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OTR Market Wellness Check: Off-the-Road Tire Conference Reports Market Is Under Stress

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OTR Market Wellness Check: Off-the-Road Tire Conference Reports Market Is Under Stress

There was no hiding the pessimism and concern that attendees felt regarding the overall health of the OTR marketplace during the 2016 Tire Industry Association (TIA) Off-the-Road Tire Conference held in San Diego earlier this year.

Many attendees, both dealers and manufacturers alike, openly discussed deep concern over the worldwide mining industries, oil and natural gas prices and the health of the companies that work in those industries during networking opportunities. Translated, the attendees felt that 2016 and perhaps 2017 would be soft in terms of tire sales to those segments.

A state-of-the-industry report by Kevin Rohlwing, senior vice president of training for TIA, addressed various OTR market segments individually. Rohlwing broke down the OTR tire market into three segments:

Construction — small OTR tires with rim diameters of 24-25 inches.

 Aggregate — large OTR tires with rim diameters of 29-49 inches.

Mining — giant OTR tires with rim diameters of 51-63 inches.

Citing figures from a 2016 Dodge Construction Outlook report, Rohlwing said both residential and commercial building construction should increase in 2016. The report was projecting a 16% increase for the housing market, with the commercial side increasing 9%. Buried within these numbers, however, were decreases expected for manufacturing plants and electric and gas plants.

Rohlwing said the report painted a much bleaker picture for non-building construction. Electric utilities were being projected to be down 43%, while highway and bridge construction were projected to be off 4%. Other public works projects were expected to increase by 7%, for a total non-building construction projection of minus 14%.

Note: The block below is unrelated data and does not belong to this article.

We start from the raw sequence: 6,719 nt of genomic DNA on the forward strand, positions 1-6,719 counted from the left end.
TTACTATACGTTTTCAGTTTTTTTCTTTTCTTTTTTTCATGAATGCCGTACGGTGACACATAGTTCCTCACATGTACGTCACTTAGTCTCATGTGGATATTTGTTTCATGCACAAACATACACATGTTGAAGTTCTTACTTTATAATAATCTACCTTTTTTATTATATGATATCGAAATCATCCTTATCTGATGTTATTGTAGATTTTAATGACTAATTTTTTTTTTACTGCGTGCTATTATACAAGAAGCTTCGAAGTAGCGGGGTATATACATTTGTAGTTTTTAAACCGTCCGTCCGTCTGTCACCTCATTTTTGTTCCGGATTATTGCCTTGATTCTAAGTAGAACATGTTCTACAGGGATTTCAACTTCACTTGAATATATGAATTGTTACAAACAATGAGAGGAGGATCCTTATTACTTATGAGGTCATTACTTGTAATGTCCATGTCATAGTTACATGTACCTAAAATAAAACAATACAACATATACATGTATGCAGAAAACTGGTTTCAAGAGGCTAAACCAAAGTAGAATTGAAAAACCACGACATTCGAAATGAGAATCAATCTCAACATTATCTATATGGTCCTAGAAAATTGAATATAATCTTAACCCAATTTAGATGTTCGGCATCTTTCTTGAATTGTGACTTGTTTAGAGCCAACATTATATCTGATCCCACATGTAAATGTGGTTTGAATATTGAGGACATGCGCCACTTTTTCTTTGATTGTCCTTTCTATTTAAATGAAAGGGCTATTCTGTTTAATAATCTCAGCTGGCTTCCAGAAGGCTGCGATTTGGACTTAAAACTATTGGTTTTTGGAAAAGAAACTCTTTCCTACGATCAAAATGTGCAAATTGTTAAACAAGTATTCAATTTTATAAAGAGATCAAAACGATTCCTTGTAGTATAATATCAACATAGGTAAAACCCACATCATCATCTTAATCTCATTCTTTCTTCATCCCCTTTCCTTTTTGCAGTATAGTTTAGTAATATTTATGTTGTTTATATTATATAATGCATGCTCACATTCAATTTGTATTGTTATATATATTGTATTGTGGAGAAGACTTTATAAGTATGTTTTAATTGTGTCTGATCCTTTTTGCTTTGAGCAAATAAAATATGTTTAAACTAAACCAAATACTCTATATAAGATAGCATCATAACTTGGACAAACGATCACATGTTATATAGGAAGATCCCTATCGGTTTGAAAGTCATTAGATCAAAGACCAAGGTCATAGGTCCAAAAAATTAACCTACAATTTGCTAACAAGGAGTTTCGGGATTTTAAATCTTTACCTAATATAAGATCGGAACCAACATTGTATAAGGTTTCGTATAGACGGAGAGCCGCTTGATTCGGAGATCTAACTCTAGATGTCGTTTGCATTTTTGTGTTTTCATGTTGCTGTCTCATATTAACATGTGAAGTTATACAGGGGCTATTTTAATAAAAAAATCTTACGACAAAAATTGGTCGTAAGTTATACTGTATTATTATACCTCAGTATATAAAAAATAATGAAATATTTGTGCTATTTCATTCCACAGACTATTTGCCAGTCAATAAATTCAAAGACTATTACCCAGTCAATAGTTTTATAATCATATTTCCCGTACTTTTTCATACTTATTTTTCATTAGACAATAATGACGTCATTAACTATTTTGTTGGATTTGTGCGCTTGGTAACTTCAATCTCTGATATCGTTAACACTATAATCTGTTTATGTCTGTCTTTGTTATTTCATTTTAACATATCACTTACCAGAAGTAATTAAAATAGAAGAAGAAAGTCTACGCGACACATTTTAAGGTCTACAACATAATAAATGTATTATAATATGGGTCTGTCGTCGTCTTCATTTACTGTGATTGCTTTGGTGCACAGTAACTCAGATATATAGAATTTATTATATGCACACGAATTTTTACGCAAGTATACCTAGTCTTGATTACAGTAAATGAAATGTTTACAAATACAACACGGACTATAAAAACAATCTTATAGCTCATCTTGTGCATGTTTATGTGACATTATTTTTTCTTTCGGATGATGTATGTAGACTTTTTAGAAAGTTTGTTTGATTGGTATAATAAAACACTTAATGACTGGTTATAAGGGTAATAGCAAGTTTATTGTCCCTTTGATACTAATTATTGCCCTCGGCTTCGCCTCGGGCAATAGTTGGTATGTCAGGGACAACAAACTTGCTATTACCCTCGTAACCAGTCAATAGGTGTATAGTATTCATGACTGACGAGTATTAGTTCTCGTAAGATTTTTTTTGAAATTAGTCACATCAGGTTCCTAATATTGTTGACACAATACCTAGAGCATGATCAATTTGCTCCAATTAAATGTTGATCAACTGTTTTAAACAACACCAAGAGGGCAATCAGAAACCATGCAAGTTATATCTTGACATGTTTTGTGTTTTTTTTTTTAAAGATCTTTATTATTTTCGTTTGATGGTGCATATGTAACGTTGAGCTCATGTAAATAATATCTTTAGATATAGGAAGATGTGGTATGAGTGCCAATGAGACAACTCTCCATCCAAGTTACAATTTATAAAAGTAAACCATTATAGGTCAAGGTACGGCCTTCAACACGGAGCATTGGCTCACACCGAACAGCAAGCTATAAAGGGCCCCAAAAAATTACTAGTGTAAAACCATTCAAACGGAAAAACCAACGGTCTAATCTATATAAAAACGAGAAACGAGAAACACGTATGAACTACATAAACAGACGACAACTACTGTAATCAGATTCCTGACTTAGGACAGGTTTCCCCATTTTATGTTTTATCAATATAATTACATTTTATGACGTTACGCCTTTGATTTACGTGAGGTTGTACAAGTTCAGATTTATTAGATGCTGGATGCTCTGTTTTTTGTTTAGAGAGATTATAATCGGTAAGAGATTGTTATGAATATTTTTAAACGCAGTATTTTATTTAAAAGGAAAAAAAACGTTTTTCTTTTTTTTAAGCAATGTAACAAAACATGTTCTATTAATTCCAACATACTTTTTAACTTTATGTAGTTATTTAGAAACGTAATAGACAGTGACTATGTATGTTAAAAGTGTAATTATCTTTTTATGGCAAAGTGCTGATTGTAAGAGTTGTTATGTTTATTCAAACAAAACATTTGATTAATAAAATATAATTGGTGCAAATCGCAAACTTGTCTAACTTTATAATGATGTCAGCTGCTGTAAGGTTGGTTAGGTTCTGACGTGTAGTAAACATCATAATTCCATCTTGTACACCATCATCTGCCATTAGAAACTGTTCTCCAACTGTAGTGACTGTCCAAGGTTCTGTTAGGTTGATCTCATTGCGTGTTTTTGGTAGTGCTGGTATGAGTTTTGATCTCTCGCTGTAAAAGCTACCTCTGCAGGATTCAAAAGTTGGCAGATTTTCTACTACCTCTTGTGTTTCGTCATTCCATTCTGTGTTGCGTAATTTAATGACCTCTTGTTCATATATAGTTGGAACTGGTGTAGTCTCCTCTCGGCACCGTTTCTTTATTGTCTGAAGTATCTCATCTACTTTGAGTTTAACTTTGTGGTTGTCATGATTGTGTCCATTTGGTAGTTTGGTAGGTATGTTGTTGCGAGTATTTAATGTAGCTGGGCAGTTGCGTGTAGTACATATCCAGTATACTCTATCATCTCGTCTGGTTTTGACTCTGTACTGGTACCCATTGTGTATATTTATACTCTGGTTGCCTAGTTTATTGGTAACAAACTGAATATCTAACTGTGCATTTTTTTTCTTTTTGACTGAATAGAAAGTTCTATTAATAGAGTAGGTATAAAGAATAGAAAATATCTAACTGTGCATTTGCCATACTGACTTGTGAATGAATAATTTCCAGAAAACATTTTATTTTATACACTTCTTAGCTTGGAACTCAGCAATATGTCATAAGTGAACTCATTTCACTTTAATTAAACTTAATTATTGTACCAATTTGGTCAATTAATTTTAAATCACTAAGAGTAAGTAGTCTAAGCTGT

It should be noted that the report cited by Rohlwing was produced before the highway bill was passed last year, and Rohlwing expects that this could lead to a more positive outlook.

Based on the bill’s passage, Rohlwing said that the aggregate industry should be up in 2016. He cited two different reports produced by the National Stone, Sand and Gravel Association (NSSGA) for his projections.

The first is a baseline scenario that has a 65% probability. This scenario shows a moderate growth in aggregates for 2016, followed by a slowdown in 2017 and a low-point in 2018 with a very gradual increase in 2019 followed by a big upturn for 2020. The rationale behind the report echoes what the Dodge Report showed regarding construction.The big downturn in 2017 and 2018 will be due to what Rohlwing said would be a shift of state and federal dollars away from rebuilding the nation’s infrastructure to pensions and health care spending.

The NSSGA’s steady state scenario is slightly more bullish than its baseline scenario, but it reflects similar trends, simply not as great of a downturn.

When Rohlwing turned to the mining segment of the market, the news was not good. He said he believes that all segments of mining, except for gold, will contract over the next year. Environmental and regulatory pressures on coal will continue to have a negative impact on that industry.

A new tire manufacturers’ panel held during the conference echoed Rohlwing’s overview regarding current market conditions. The panelists agreed that although they expect pockets of growth in some parts of the U.S. this year, “we have more tires than we need for 2016.”

Panel members Michael Baggett, national OTR sales manager for Yokohama Tire Corp.; Les Garner, product development manager OTR for Double Coin Tire; Taylor Cole, president, Bridgestone OTR, Bridgestone Americas; and Michael Aguon, associate vice president, BKT Tires Inc., also addressed how each of their companies viewed its own growth in the U.S.